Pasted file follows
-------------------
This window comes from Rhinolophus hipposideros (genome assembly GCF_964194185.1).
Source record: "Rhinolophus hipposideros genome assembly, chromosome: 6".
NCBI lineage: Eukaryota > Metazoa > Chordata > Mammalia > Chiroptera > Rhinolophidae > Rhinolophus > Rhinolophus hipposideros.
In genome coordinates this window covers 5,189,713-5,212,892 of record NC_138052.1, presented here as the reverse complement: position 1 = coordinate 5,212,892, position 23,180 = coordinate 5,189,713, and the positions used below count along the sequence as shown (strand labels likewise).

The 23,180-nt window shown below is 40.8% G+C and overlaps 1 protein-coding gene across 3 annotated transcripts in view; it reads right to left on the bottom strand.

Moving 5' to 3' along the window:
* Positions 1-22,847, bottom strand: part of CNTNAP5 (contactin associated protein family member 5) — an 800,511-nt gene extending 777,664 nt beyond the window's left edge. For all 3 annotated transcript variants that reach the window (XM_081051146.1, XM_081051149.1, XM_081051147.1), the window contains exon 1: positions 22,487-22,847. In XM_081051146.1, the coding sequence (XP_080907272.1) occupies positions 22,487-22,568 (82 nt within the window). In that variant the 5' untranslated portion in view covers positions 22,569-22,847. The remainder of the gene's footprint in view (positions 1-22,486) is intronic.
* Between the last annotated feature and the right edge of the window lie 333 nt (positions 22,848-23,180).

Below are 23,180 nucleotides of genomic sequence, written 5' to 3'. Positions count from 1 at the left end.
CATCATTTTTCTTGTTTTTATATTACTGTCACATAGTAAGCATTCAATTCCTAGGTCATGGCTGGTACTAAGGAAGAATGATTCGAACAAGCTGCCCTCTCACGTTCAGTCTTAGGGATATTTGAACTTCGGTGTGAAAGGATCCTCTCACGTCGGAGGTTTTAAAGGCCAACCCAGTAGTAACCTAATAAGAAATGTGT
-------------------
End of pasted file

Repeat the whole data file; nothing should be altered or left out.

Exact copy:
This window comes from Rhinolophus hipposideros (genome assembly GCF_964194185.1).
Source record: "Rhinolophus hipposideros genome assembly, chromosome: 6".
NCBI lineage: Eukaryota > Metazoa > Chordata > Mammalia > Chiroptera > Rhinolophidae > Rhinolophus > Rhinolophus hipposideros.
In genome coordinates this window covers 5,189,713-5,212,892 of record NC_138052.1, presented here as the reverse complement: position 1 = coordinate 5,212,892, position 23,180 = coordinate 5,189,713, and the positions used below count along the sequence as shown (strand labels likewise).

The 23,180-nt window shown below is 40.8% G+C and overlaps 1 protein-coding gene across 3 annotated transcripts in view; it reads right to left on the bottom strand.

Moving 5' to 3' along the window:
* Positions 1-22,847, bottom strand: part of CNTNAP5 (contactin associated protein family member 5) — an 800,511-nt gene extending 777,664 nt beyond the window's left edge. For all 3 annotated transcript variants that reach the window (XM_081051146.1, XM_081051149.1, XM_081051147.1), the window contains exon 1: positions 22,487-22,847. In XM_081051146.1, the coding sequence (XP_080907272.1) occupies positions 22,487-22,568 (82 nt within the window). In that variant the 5' untranslated portion in view covers positions 22,569-22,847. The remainder of the gene's footprint in view (positions 1-22,486) is intronic.
* Between the last annotated feature and the right edge of the window lie 333 nt (positions 22,848-23,180).

Below are 23,180 nucleotides of genomic sequence, written 5' to 3'. Positions count from 1 at the left end.
CATCATTTTTCTTGTTTTTATATTACTGTCACATAGTAAGCATTCAATTCCTAGGTCATGGCTGGTACTAAGGAAGAATGATTCGAACAAGCTGCCCTCTCACGTTCAGTCTTAGGGATATTTGAACTTCGGTGTGAAAGGATCCTCTCACGTCGGAGGTTTTAAAGGCCAACCCAGTAGTAACCTAATAAGAAATGTGT